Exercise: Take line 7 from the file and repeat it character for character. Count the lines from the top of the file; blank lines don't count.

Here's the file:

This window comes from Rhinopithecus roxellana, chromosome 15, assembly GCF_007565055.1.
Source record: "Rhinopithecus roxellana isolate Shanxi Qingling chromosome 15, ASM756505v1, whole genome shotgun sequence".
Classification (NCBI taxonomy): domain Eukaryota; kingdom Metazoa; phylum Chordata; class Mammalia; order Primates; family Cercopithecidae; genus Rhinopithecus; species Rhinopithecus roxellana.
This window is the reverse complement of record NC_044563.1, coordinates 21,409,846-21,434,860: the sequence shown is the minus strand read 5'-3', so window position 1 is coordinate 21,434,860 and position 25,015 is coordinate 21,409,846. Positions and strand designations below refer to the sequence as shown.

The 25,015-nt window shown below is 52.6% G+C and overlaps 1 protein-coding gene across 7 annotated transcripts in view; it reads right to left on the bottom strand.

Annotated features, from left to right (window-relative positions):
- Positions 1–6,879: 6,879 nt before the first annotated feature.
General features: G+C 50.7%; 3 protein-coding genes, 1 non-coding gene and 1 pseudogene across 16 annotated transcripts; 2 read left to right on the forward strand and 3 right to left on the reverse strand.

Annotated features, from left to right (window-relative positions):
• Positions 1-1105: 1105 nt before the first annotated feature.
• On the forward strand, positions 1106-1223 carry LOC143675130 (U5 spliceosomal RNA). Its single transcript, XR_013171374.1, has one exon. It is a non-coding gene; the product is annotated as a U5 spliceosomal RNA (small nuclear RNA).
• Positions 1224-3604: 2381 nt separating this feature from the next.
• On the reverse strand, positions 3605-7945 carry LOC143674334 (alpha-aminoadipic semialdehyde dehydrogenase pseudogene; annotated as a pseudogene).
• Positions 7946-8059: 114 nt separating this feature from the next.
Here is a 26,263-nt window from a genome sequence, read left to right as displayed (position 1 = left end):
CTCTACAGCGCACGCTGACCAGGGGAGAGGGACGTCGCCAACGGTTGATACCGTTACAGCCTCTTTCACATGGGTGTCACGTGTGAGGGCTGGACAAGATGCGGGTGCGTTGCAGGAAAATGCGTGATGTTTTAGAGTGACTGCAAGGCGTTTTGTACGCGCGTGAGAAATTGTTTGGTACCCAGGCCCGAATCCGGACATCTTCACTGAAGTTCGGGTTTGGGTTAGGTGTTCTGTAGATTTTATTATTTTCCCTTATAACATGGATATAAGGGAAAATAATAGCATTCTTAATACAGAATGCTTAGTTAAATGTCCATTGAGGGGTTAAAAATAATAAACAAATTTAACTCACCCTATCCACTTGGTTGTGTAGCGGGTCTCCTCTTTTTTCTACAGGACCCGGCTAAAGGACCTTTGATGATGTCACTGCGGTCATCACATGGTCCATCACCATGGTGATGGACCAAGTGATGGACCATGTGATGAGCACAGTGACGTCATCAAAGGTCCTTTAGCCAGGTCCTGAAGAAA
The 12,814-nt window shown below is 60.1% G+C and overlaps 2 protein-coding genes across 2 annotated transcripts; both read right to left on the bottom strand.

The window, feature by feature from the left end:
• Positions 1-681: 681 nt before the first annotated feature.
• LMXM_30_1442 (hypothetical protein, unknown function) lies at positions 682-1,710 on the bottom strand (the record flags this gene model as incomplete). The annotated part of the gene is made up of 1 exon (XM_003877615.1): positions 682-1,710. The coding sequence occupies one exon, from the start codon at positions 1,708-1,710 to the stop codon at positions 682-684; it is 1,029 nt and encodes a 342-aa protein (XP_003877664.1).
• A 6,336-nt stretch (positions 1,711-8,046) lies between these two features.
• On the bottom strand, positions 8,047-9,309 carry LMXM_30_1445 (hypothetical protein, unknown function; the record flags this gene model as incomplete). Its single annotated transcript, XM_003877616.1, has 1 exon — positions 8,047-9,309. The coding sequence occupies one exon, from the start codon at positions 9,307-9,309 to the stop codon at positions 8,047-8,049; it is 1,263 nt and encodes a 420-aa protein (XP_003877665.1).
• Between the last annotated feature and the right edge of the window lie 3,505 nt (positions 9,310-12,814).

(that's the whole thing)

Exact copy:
- Positions 1–6,879: 6,879 nt before the first annotated feature.